Economic Growth with Equity: Challenges for Latin America

Ricardo Ffrench Davis
J.L. Machinea
Palgrave Macmillan

Despite notable growth spurts, sustained growth has been elusive in Latin America for the bulk of the last quarter century. In a region mired with social and economic inequalities, and an average per-capita GDP one-fifth that of the more developed countries, there are multiple challenges to bridging the development gap.

Achieving equitable growth is seen as the best route, although experts are still divided as to what constitutes a success story. As a result, alternative interpretations of existing development experiences are intertwined with suggestions for how to connect the often diverging paths of growth and equity in a new book edited by José Luis Machinea, Executive Secretary of the Economic Commission for Latin America and the Caribbean (ECLAC), and Ricardo Ffrench-Davis, Advisor to ECLAC's Executive Secretary.

Published this month by Palgrave Macmillan Ltd, Economic growth with equity: Challenges for Latin America, is the fruit of a seminar by the same title, held at ECLAC headquarters 1-2 September, 2005. Ten papers prepared for that event have been revised and edited for this publication. Besides the editors, the list of authors includes: François Bourguignon, vice-president of the World Bank, Dani Rodrik, professor at Harvard University, and José Antonio Ocampo, Under-Secretary-General for Economic and Social Affairs for the United Nations.

The book begins with an overview by José Luis Machinea, followed by a review of recent development experiences and their interpretations as successes or failures. The next set of articles examines the interrelation between growth and equity and how policy-makers can adopt pro-growth social policies. Finance is also analyzed, with a chapter on financial globalization, which explores how financial markets can go from being crisis-prone to development-friendly. The final chapters, on trade and growth, look at how the diversity and stability of exports affects growth, and tries to answer why Asia grows faster than Latin America.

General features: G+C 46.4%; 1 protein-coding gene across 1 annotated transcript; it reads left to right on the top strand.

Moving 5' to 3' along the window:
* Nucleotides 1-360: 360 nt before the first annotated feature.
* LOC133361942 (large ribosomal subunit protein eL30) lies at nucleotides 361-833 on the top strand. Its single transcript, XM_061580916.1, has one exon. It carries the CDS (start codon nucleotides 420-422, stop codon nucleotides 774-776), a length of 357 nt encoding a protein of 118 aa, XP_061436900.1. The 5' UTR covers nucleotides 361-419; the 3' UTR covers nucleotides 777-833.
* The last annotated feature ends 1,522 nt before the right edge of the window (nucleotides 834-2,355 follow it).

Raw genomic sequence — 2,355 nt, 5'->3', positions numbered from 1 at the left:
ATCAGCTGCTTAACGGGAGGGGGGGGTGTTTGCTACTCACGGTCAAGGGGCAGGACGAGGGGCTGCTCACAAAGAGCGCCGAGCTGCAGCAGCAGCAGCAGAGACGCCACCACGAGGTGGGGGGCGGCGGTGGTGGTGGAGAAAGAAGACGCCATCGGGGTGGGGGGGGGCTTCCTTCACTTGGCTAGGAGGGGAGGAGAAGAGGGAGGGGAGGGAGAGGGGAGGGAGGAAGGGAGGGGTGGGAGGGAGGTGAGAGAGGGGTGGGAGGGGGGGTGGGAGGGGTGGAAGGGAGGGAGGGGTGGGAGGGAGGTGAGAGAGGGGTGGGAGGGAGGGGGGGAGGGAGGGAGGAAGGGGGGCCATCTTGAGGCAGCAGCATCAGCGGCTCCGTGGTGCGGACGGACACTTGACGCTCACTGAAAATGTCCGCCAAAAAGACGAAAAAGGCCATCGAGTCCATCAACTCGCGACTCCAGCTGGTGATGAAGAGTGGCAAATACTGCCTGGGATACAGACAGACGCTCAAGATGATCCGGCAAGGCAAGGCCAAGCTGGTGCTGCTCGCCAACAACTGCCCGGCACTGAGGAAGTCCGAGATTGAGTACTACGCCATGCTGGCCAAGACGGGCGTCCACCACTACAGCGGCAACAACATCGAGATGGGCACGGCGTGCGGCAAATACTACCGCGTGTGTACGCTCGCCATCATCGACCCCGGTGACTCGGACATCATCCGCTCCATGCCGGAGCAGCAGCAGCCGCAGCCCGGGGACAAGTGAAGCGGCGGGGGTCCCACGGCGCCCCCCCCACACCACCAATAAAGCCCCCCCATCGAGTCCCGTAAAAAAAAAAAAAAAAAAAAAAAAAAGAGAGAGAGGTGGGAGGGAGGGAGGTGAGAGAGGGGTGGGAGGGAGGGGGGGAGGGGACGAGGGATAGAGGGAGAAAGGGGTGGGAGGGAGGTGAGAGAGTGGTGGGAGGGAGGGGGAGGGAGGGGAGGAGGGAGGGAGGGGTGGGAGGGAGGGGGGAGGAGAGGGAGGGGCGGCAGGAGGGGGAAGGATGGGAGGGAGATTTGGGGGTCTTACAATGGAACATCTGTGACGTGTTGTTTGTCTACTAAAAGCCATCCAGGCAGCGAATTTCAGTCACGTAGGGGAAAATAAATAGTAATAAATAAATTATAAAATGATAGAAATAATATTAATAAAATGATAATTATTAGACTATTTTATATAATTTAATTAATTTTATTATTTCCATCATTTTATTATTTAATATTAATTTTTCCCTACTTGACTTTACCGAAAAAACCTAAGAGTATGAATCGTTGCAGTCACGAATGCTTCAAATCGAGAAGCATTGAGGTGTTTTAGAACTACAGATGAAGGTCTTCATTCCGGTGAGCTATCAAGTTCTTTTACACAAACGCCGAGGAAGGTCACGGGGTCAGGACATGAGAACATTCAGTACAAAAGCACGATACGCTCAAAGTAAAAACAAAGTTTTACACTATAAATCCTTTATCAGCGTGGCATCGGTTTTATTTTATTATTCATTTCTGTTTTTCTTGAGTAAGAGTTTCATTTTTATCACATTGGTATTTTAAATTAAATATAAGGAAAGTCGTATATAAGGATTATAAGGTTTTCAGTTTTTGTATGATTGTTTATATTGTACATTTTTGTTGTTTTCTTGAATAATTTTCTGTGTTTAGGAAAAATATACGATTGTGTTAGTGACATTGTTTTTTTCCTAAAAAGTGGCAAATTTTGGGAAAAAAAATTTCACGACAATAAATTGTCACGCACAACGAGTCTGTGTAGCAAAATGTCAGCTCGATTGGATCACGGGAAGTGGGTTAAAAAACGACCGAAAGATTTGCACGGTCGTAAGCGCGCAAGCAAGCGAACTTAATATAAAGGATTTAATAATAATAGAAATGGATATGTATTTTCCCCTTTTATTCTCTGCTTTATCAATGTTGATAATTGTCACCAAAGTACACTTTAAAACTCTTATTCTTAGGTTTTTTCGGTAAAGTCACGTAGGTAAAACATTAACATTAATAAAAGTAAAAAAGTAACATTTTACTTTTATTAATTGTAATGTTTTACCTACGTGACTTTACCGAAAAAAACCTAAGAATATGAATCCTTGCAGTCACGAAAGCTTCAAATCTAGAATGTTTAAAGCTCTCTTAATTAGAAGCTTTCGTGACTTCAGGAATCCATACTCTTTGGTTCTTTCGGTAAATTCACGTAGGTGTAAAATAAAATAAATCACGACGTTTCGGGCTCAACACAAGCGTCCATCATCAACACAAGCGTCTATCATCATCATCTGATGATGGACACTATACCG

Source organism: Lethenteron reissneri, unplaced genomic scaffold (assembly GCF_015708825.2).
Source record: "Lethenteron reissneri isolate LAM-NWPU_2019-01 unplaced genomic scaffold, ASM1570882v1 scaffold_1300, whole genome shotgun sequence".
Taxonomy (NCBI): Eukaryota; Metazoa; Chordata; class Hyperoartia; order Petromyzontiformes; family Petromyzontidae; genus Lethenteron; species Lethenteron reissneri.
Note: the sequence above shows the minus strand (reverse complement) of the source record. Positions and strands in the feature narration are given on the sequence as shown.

The issues encompassed in this work have been at the core of ECLAC's research and policy work throughout its history, embodied in its contributions over the years to the study of the determinants of economic development. The Commission has recently emphasized the need to put public policies back at the center of the development agenda, and has insisted on the importance of an integrated approach to social and economic policy issues. The aim of these recommendations is to allow the countries of the region to achieve sustained growth with a more equitable distribution of the resulting benefits.